The recent decision of Mayer v. 1474479 Ontario Inc.
relates to a personal injury claim arising from a motor vehicle
accident, but has some interesting tidbits relating to the general
principles of proportionality as it relates to the determination of
cost awards at the conclusion of trial. It also reminds counsel
about the intricacies of crafting offers to settle.
Without delving too deep into the facts of the case, the claim
involved a motor vehicle accident about which liability was
admitted by the defendants. The resulting jury trial was
essentially focused on the question of the plaintiffs' damages.
The original statement of claim sought a total of $1.1 million in
damages. The plaintiffs then sought leave to amend their statement
of claim to seek the maximum payout under the applicable insurance
policy, which was $2 million. They didn't seek this leave,
however, until eight days after the trial had already
started (but before the plaintiff's evidence was
complete), over four years after commencing the
In the end, the jury awarded the three plaintiffs a combined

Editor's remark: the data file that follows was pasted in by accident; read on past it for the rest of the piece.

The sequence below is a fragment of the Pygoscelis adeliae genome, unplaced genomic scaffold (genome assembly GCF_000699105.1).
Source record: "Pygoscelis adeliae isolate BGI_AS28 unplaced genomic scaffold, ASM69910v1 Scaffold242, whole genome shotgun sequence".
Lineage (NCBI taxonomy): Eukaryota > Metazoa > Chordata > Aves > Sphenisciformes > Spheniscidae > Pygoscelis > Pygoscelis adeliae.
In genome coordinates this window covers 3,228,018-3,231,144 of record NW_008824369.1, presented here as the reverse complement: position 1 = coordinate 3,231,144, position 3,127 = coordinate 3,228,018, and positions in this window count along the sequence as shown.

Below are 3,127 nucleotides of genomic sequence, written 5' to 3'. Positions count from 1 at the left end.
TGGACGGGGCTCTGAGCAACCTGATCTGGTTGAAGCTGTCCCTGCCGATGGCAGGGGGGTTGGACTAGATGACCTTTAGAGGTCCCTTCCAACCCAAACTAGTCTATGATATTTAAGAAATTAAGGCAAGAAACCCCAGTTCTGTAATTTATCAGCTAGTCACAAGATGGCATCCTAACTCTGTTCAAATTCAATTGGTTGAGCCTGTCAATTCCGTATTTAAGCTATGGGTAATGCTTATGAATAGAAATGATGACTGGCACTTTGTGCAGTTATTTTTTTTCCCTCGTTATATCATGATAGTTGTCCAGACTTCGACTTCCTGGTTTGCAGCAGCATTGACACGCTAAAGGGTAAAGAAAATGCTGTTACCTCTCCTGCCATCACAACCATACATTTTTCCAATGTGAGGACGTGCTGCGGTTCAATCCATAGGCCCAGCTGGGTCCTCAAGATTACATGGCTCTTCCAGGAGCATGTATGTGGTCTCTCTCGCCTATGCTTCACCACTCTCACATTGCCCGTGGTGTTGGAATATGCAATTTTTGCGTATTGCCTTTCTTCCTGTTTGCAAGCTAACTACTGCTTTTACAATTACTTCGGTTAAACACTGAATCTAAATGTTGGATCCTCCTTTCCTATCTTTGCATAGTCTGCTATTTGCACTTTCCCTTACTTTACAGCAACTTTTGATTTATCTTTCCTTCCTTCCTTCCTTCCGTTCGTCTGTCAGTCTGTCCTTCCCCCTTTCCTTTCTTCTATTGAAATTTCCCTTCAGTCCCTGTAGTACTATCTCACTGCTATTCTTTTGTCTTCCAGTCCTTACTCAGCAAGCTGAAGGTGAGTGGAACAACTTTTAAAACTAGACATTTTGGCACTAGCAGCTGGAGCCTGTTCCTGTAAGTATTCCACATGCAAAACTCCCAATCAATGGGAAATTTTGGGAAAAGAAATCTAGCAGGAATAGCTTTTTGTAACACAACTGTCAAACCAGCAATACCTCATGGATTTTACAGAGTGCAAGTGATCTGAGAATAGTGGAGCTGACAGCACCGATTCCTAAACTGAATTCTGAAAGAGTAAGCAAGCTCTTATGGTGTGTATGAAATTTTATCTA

total of $119,300.
The plaintiffs' counsel then sought costs of the action of
roughly $265,000 plus disbursements of roughly $156,000, over
$421,000 in total.
In the endorsement, Justice Leach notes that "if
'success' is defined by recovery of any positive amount, as
suggested, then the plaintiffs in the case before me were
'successful'...to put it mildly, I have great difficulty
regarding the outcome as a triumph for the plaintiffs, having
regard to their demands and expectations...and the time and
resources they apparently have devoted to the matter (as outlined
in their bill of costs), all of which were entirely
disproportionate to what the case was really worth, as determined
by the jury.
Justice Leach noted elsewhere that the trial was of a longer
than expected duration because of the plaintiffs and their counsel;
that there were multiple experts who were duplicative of each other
and did not add value to the proceeding; and generally that the
case did not proceed in a manner proportionate to its ultimate
Each side was ultimately ordered to bear its own costs.
With respect to offers to settle, Justice Leach noted that the
defendants' offers failed to either advise whether the offers
were global to all defendants or severable from one another, and
were "all-inclusive" offers that did not separate
interest from damages. To trigger Rule 49 consequences, offers
should expressly indicate whether they are severable and should
distinguish the amount of principal, interest and costs so as to
permit the trier of fact to determine whether the ultimate amount
recovered "beat" the amount provided for in the offer to
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